Admission heart rate predicts mortality following primary percutaneous coronary intervention for ST-elevation myocardial infarction: an observational study.
Cardiovasc Ther. 2013 Dec;31(6):363-9
Authors: Noman A, Balasubramaniam K, Das R, Ang D, Kunadian V, Ivanauskiene T, Zaman AG
BACKGROUND: The prognostic value of admission heart rate (HR) on long-term mortality in ST-elevation myocardial infarction (STEMI) remains uncertain in the modern era of primary percutaneous coronary intervention (PPCI). This study aimed to assess the predictive value of admission HR on long-term mortality following PPCI and the influence of beta-blockers on postdischarge survival.
METHODS: Retrospective analysis of prospectively collected data on 2310 PPCI-treated STEMI patients at a regional tertiary center between March 2008 and June 2010.
RESULTS: Patients were classified according to admission HR into either low (≤70 beat per minute [bpm], n = 1015) or high HR group (>70 bpm, n = 1295). At a median follow-up of 559 days, all-cause mortality was 7.0% in the low HR group compared to 12.7% in the high-HR group. In the Cox proportional hazard model, adjusted for several confounders, the hazard ratio (95% confidence interval) for all-cause mortality in the high HR group was 1.59 (1.15-2.20; P = 0.005). Every 10-bpm increase in admission HR was associated with 17% increase in all-cause mortality. Beta-blockers on discharge was associated with a reduction in postdischarge mortality only in the high HR group (adjusted hazard ratio, 0.49 [0.31-0.77; P = 0.002]), but not in the low HR group (adjusted hazard ratio, 0.74 [0.37-1.49; P = 0.33]).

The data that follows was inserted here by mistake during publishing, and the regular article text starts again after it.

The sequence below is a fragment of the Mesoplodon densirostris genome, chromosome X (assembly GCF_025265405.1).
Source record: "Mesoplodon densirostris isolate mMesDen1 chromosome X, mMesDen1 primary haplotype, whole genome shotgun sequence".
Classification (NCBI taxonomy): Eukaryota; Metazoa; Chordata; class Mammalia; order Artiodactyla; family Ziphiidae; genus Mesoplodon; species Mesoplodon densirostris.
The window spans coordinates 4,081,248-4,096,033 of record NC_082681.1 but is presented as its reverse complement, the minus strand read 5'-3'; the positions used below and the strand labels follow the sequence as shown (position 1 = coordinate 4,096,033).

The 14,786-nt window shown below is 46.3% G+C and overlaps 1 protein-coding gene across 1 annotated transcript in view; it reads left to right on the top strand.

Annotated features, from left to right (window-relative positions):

CONCLUSIONS: Elevated admission heart rate in PPCI-treated STEMI patients is associated with long-term all-cause mortality. Beta blocker therapy improved postdischarge survival in patients with elevated admission heart rate.
PMID: 23517545 [PubMed - indexed for MEDLINE]